(Photo: AP Photo/Illinois Department of Corrections)
A man who claims police forced him to confess to a brutal rape that he did not commit is seeking a new trial on Thursday from the Illinois Supreme Court.
Stanley Wrice, who has been imprisoned for over 30 years of his 100-year sentence, says that Chicago police officers beat him with a flashlight and rubber hose in the face and groin until he confessed to a crime that he never committed: the brutal rape of a woman in 1982 at his home.
The officers involved in the beating worked for the notorious Chicago police Lt. Jon Burge, who is serving a 4 1/2-year sentence for lying in a civil suit that he had never witnessed or participated in the torture of suspects.
The outcome of Wrice’s case, based on the actions of Burge’s officers, is not just important to Wrice; it could also serve as an example to as many as 20 other men, almost all of whom are young and Black, who have claimed that since the 1970s, Burge and his officers have tortured suspects into confessing to crimes that they did not commit, ranging from armed robbery to murder.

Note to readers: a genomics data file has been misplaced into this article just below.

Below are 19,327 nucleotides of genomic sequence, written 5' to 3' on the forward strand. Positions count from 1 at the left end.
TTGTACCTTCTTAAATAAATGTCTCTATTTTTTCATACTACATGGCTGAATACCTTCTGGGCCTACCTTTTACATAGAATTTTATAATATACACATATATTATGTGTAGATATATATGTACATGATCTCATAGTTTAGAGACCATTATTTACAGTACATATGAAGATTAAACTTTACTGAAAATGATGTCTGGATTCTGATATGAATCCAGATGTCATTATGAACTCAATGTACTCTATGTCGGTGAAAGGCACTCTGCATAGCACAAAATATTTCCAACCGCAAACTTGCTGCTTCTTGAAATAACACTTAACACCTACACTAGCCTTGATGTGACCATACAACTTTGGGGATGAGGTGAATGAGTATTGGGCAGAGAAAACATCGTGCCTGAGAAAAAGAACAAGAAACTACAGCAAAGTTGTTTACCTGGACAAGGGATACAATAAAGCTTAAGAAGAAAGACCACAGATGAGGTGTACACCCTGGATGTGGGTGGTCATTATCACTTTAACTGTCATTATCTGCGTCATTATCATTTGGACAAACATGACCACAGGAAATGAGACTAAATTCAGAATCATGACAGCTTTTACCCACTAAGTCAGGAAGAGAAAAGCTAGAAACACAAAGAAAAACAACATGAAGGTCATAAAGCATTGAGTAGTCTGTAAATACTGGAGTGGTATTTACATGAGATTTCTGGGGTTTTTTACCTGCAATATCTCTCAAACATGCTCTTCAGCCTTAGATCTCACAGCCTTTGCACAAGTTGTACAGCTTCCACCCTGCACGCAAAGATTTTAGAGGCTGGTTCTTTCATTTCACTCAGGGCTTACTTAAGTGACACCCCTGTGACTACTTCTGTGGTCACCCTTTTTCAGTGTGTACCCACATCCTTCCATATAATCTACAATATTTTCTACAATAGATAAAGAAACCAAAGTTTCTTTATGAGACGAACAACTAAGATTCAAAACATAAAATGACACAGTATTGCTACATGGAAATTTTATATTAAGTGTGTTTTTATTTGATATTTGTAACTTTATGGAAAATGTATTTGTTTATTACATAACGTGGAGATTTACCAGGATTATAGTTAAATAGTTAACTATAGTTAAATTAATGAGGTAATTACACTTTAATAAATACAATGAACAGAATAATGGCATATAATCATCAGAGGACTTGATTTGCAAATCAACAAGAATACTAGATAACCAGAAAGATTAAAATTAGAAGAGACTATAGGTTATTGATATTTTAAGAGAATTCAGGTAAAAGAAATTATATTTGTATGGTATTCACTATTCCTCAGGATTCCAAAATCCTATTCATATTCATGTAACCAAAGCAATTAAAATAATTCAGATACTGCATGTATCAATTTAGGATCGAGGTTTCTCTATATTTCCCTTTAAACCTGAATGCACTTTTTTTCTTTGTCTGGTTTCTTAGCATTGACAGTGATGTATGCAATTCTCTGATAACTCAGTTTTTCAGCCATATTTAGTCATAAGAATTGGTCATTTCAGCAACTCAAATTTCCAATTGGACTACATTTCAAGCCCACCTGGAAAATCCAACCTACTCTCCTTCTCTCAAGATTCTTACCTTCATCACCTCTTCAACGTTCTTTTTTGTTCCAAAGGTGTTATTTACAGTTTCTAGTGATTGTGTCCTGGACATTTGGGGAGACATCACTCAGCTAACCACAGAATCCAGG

Wrice's case will provide the Illinois Supreme Court with an opportunity “to clarify the situation and create a road map for these victims to have their cases heard in a meaningful way, up or down, and move toward putting this all behind us,” Locke Bowman, legal director of the MacArthur Justice Center at Northwestern University, told the Associated Press.
Although prosecutors are arguing that torture was the legal equivalent of “harmless error” and did not affect the outcome of the case, the defense insists that the victim did not identify Wrice as one of her attackers and that there was no evidence, such as fingerprints, to link him to the crime. Additionally, one of the eyewitnesses recanted his statement, saying that he too was beaten by the police to implicate Wrice.
New hearings have been requested by more than 60 current and former prosecutors, judges and lawmakers, asking for new evidentiary hearings for inmates who say their convictions were based on coerced confessions.
Wrice’s re-trial could be history in the making for many inmates who are in prison and don’t deserve to be there.
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